Just five minutes ago I was standing beneath New York’s flatiron building, but as you’ve probably guessed, I wasn’t there. It’s actually 11:10pm, and for the last ten minutes, my neighbours will probably have seen me pointing my iPhone around my bedroom as if filming an indie documentary about ghosts. This is my second VR experience and I feel truly immersed.
It was only last Thursday that my boss challenged me to ‘get that Google Cardboard working’. Within 20 minutes I’d installed the NYTimes’ Vrse app and had downloaded a 700mb clip, designed to work with the headset. It took 30 seconds for me to realise what I was seeing was unlike anything I’d ever seen before. I passed the device to my colleagues and before I knew it several had gathered round, intrigued by what all the excitement was about. There’s no doubt about it, VR is a crowdpleaser.
We’ve read about how virtual reality is going to take over the world for a while now. Facebook bought Oculus for two billion dollars in July 2014, and is now looking at a 2016 Q1 launch of its ‘Rift’ headset. Google launched ‘Cardboard’, a low-tech kit for affordable VR and (it’s estimated) has shipped millions of units.
Dozens of new startups are popping up, like InsiteVR (YC W15). Andreessen Horowitz named VR as one its ‘16 things’ it was interested in investing in, and Y Combinator has updated its ‘Request for Startups’ to include Virtual Reality.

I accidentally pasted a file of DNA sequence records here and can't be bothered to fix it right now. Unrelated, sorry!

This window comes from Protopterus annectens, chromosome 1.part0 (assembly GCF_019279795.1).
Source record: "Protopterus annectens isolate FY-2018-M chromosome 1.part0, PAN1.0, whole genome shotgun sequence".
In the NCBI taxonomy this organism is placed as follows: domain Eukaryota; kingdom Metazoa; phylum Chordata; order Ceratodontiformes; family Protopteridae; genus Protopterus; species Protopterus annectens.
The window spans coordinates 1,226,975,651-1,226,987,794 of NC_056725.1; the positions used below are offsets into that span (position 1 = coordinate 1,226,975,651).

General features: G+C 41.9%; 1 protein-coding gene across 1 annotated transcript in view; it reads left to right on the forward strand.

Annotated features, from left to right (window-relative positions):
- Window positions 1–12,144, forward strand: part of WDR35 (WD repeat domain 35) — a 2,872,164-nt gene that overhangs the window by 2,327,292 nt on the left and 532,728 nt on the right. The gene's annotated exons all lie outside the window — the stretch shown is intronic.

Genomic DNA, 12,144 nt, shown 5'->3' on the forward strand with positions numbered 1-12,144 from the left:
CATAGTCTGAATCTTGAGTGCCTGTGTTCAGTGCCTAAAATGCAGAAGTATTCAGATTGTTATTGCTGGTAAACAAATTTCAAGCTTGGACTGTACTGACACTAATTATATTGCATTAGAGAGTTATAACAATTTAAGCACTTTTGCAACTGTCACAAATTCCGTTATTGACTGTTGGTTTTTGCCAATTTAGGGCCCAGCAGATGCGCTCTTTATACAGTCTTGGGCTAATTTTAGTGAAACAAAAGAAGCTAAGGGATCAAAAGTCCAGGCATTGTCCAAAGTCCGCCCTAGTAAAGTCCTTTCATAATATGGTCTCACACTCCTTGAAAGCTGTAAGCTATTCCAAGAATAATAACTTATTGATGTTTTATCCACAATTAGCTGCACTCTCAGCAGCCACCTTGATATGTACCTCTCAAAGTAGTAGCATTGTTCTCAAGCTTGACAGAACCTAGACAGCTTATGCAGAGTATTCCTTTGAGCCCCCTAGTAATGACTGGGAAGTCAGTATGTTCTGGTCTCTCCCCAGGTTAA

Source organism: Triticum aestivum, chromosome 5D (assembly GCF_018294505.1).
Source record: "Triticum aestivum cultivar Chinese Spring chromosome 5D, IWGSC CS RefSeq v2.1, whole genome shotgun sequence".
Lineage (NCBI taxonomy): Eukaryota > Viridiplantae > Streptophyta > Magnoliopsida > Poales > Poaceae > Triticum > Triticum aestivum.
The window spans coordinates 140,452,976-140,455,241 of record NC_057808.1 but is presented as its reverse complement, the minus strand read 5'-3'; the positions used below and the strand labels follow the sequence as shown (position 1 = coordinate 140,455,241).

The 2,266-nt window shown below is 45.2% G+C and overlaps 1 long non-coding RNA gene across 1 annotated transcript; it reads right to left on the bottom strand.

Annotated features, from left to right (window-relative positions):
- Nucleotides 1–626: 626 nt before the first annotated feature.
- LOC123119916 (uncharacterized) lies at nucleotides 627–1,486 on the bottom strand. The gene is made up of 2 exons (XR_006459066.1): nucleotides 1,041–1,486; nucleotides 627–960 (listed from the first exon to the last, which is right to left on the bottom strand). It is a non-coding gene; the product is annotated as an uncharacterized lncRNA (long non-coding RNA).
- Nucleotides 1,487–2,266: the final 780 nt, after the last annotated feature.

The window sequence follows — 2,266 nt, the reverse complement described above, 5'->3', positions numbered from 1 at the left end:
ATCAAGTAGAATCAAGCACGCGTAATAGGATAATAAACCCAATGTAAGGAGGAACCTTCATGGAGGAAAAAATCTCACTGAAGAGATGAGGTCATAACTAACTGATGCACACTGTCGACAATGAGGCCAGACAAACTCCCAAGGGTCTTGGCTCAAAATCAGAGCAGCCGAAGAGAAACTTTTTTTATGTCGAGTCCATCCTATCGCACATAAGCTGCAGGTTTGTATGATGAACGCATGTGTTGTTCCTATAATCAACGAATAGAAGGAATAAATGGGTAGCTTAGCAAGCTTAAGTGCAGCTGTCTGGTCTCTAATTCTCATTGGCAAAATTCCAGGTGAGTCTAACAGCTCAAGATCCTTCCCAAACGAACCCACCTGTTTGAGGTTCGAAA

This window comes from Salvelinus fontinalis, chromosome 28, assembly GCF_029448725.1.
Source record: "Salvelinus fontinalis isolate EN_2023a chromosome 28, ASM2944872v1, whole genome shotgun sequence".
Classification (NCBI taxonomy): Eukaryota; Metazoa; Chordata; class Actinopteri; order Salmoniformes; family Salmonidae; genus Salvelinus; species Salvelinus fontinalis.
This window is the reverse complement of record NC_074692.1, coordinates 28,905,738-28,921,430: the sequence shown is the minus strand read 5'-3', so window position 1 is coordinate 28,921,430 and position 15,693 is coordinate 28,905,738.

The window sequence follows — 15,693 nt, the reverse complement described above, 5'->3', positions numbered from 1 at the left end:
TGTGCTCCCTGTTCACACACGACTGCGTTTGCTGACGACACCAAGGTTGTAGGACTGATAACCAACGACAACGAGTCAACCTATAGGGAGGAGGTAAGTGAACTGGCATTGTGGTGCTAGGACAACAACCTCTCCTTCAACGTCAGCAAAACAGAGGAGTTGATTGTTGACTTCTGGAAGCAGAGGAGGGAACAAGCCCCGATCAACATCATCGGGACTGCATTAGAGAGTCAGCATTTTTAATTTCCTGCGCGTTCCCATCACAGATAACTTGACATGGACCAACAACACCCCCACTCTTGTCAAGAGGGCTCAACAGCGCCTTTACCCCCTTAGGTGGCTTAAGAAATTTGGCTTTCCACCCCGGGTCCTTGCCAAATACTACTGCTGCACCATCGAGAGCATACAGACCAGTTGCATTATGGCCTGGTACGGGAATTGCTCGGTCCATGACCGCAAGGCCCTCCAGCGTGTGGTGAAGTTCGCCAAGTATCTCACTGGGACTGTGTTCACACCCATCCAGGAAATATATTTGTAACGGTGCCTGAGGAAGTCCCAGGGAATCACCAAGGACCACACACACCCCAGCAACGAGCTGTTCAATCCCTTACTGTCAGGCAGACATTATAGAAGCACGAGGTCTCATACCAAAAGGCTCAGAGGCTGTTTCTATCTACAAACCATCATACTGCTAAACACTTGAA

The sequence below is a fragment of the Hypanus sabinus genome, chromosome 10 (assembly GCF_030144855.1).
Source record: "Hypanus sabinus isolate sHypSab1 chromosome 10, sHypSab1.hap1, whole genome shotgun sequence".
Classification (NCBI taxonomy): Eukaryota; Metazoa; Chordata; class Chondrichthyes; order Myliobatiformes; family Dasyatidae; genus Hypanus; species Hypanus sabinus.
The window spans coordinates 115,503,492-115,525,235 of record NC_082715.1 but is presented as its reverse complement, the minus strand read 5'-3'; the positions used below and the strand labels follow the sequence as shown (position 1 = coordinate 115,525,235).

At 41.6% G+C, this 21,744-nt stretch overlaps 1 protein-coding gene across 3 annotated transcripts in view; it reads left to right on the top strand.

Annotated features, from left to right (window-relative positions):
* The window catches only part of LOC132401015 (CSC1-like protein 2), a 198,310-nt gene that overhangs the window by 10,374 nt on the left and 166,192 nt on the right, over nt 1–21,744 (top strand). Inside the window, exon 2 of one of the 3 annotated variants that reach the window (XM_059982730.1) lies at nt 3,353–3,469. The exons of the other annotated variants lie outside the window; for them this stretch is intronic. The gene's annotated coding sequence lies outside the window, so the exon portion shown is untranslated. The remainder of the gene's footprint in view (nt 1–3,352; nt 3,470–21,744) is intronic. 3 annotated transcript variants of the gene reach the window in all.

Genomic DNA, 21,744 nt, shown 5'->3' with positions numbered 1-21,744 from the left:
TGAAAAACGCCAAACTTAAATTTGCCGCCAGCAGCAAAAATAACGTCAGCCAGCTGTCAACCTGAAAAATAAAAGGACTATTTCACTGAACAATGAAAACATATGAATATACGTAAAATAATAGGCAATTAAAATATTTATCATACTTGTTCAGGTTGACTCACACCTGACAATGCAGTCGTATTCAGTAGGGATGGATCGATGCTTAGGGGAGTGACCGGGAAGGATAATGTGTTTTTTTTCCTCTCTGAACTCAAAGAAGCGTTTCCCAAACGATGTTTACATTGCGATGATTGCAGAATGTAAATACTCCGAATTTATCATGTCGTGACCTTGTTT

But it’s clear the technology still has a long way to go. Last week, it was revealed that operating the Oculus Rift will require a PC with a specification that off-the-shelf might cost “a thousand dollars”. Of course the media often inflate stories like these, although there’s no doubt powering a headset like the Oculus is going to need some substantial graphics power. 
In the enterprise, there seems to be a trend towards using VR to enhance the roles of the “non-desk workforce”, jobs that potentially require a level of foresight or investigation. VR could transform construction/ real-estate/ planning by allowing us to pre-visualise proposed developments within our current environment. Earlier this year Microsoft’s Hololens concept trailer alluded to this. We see the device used by mechanics, plumbers, scientists, all non-desk workers.
There’ll still be a part of me though that feels like VR is now a missed opportunity in terms of building products. I’m finding Geoffrey Moore’s ‘Crossing the Chasm’ particularly interesting at the moment, and while VR is still probably in the ‘innovation’ stage of the adoption lifecycle, I can’t help but feel the most involvement I can have as a developer is as an early adopter.
When the Rift comes out in 2016 there’s a good chance I’ll be buying one, but until then it’ll be interesting to see how the market unfolds.
 Here lies a potentially huge opportunity - building hardware powerful enough to run such a device. Intel’s NUC seems to have lost traction recently, but with Iris integrated graphics now capable of running 4k displays, low energy CPUs could be the way forward.
Edit: At Google I/O this last week, it was reported Google had shipped ‘over a million’ unit of its ‘Cardboard’ headset.